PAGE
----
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TPP: Ambiguous provision for medicines a major worry for NZ

TPP: Ambiguous provision regarding biologic medicines a major worry for NZ

The delayed publication of the final TPP text on Thursday has raised concerns amongst health experts that the victory Australia and New Zealand have claimed over the US demand to extend monopolies on biologic medicines could be undermined by ambiguities in the text.

“The actual legal terms of the TPP are what will matter in any dispute that arises, rather than the understandings the trade ministers feel they reached in Atlanta” said Dr Deborah Gleeson, a public health researcher from Australia’s La Trobe University who has been following the TPP negotiations for over four years and has published extensively on the TPP and access to medicines.

“The text offers two options: at least eight years of protection of clinical trial data; or at least five years of data protection along with other measures to deliver a comparable outcome in the market” said Dr Gleeson. “This leaves room for the US to continue to pressure countries to use administrative delays to keep affordable medicines off the market for an equivalent period of time. Whatever the mechanism used, the effect would be the same: rising costs and delays in access.”

US pharmaceutical companies are already calling for extending these time periods, and have the support of Orrin Hatch, the powerful chair of the US Senate Finance Committee. He has suggested the US Congress will not support the deal unless negotiators go back to the table and force other countries to agree to even longer monopoly times, up to 12 years, for biologics.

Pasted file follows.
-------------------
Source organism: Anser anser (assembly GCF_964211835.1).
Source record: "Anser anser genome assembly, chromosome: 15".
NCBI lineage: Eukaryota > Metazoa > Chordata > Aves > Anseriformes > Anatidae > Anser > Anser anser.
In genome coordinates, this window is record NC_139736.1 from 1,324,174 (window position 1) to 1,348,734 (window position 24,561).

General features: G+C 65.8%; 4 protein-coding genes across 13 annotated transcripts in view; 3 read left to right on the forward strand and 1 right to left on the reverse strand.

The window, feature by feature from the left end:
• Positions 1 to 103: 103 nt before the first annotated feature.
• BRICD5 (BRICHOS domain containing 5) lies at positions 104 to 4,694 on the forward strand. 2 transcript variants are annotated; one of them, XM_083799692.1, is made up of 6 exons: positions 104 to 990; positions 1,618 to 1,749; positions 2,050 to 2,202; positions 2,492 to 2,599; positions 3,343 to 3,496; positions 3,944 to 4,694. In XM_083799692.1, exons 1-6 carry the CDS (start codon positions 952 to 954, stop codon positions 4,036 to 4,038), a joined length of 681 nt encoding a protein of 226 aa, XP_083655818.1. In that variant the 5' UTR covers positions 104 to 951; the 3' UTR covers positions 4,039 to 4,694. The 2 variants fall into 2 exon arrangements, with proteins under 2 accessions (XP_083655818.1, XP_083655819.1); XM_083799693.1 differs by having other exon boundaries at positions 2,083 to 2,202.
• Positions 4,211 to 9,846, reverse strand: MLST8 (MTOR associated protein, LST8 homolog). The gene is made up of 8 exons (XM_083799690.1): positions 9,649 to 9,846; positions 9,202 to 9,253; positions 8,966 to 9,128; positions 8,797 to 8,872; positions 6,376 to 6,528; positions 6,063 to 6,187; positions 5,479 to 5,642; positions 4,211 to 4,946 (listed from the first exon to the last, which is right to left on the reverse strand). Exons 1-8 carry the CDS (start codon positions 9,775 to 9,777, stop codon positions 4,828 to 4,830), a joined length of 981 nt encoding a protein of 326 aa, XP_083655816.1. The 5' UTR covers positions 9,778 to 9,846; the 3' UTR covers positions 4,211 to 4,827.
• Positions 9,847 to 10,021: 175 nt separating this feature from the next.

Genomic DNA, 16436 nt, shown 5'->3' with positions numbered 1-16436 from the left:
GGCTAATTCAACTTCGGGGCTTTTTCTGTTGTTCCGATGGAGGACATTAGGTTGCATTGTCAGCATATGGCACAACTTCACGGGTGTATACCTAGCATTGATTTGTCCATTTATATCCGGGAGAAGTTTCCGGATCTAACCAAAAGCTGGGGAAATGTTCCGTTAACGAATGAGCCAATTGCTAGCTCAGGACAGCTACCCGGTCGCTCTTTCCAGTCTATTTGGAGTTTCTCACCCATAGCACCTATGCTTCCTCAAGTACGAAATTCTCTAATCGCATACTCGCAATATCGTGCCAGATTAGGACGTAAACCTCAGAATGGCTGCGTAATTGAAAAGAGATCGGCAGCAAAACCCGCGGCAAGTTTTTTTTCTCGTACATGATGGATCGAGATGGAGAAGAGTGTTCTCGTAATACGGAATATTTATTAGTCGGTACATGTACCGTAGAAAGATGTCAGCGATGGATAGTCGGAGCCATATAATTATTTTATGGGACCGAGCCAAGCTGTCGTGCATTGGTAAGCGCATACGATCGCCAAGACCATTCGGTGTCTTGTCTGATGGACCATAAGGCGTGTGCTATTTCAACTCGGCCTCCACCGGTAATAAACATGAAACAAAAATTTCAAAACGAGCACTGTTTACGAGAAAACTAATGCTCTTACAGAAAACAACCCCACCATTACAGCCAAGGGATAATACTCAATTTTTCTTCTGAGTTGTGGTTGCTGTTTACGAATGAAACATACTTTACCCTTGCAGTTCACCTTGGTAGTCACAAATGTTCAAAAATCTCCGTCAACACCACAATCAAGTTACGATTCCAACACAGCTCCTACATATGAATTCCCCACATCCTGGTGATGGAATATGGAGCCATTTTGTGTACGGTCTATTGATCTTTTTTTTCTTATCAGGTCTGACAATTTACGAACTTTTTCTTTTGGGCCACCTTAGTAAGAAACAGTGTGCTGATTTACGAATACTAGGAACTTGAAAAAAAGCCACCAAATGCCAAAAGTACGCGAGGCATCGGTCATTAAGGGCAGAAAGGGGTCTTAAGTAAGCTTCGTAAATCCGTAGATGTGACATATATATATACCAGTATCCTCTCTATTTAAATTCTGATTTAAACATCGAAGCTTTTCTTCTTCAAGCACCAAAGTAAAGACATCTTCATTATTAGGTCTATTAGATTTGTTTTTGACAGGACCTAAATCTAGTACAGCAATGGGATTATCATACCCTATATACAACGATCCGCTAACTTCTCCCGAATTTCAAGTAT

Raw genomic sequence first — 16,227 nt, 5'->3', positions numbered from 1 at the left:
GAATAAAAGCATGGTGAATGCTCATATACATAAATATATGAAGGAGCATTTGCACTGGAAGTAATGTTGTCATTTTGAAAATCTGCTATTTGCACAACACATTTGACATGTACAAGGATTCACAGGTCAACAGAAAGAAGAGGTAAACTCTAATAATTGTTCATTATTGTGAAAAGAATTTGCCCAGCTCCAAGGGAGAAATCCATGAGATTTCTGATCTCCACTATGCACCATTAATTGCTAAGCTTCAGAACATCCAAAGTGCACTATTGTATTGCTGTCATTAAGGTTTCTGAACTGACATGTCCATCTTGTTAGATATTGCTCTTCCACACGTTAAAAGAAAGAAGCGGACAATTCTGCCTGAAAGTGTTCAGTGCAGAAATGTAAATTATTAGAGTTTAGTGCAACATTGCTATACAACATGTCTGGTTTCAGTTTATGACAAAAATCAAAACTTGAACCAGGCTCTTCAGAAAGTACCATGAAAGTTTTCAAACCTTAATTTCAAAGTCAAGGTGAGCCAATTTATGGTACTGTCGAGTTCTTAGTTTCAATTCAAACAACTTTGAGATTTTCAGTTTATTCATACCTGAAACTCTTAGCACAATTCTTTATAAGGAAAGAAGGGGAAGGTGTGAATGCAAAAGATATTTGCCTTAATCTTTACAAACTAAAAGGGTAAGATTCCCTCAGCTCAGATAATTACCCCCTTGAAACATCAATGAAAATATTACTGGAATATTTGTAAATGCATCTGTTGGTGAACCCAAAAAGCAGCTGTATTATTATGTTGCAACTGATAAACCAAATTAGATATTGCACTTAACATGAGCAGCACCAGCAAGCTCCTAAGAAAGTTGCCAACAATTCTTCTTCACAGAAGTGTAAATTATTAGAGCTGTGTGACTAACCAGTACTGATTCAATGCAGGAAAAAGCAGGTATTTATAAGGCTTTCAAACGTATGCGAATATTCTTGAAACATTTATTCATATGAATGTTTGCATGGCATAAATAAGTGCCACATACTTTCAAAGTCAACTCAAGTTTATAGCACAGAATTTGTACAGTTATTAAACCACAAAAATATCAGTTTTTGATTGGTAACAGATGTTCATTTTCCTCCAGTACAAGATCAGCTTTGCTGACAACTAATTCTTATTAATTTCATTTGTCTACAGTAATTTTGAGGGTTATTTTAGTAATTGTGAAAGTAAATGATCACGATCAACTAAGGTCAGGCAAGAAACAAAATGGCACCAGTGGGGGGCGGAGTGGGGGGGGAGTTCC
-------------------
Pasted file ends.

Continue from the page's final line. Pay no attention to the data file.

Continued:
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“All New Zealanders should be concerned, as these biologic medicines are increasingly involved in treating or preventing a wide range of conditions,” says David Menkes, a PhD pharmacologist and University of Auckland Associate Professor based at the Waikato DHB. “This comes on top of the changes that our Prime Minister has conceded will increase what we pay for medicines, based on patent extensions and changes to PHARMAC’s processes.”

“Recently released TPP provisions give no assurance that the US will accept New Zealand’s current system for approving and funding biologics, so future access to affordable medicines for Kiwis is in considerable doubt. The text also confirms the fears of Doctors for Healthy Trade that the terms of the TPP serve the needs of multinational drug companies at the expense of patients and taxpayers.” says Dr Menkes.

Dr Gleeson’s preliminary analysis of the biologics provisions can be found at: http://itsourfuture.org.nz/wp-content/uploads/2015/11/Biologics-provisions-in-the-final-TPP-text.pdf

ENDS

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